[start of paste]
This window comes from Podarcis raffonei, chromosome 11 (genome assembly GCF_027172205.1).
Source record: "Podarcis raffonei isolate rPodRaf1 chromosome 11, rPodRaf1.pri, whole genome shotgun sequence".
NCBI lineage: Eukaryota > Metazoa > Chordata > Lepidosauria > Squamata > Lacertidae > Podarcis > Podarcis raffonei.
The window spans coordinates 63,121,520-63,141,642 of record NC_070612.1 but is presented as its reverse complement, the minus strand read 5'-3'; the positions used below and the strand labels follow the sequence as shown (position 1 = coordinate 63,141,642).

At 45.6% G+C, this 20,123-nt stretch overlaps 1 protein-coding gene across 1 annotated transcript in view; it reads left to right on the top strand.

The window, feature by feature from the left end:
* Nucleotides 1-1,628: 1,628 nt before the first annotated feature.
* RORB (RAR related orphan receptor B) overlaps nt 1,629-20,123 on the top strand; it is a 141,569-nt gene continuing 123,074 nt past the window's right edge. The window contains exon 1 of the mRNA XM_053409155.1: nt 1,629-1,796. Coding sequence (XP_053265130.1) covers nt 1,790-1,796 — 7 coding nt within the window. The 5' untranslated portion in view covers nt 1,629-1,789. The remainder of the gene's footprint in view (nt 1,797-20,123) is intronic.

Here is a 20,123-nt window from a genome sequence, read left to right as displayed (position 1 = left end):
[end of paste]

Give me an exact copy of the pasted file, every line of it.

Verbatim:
This window comes from Podarcis raffonei, chromosome 11 (genome assembly GCF_027172205.1).
Source record: "Podarcis raffonei isolate rPodRaf1 chromosome 11, rPodRaf1.pri, whole genome shotgun sequence".
NCBI lineage: Eukaryota > Metazoa > Chordata > Lepidosauria > Squamata > Lacertidae > Podarcis > Podarcis raffonei.
The window spans coordinates 63,121,520-63,141,642 of record NC_070612.1 but is presented as its reverse complement, the minus strand read 5'-3'; the positions used below and the strand labels follow the sequence as shown (position 1 = coordinate 63,141,642).

At 45.6% G+C, this 20,123-nt stretch overlaps 1 protein-coding gene across 1 annotated transcript in view; it reads left to right on the top strand.

The window, feature by feature from the left end:
* Nucleotides 1-1,628: 1,628 nt before the first annotated feature.
* RORB (RAR related orphan receptor B) overlaps nt 1,629-20,123 on the top strand; it is a 141,569-nt gene continuing 123,074 nt past the window's right edge. The window contains exon 1 of the mRNA XM_053409155.1: nt 1,629-1,796. Coding sequence (XP_053265130.1) covers nt 1,790-1,796 — 7 coding nt within the window. The 5' untranslated portion in view covers nt 1,629-1,789. The remainder of the gene's footprint in view (nt 1,797-20,123) is intronic.

Here is a 20,123-nt window from a genome sequence, read left to right as displayed (position 1 = left end):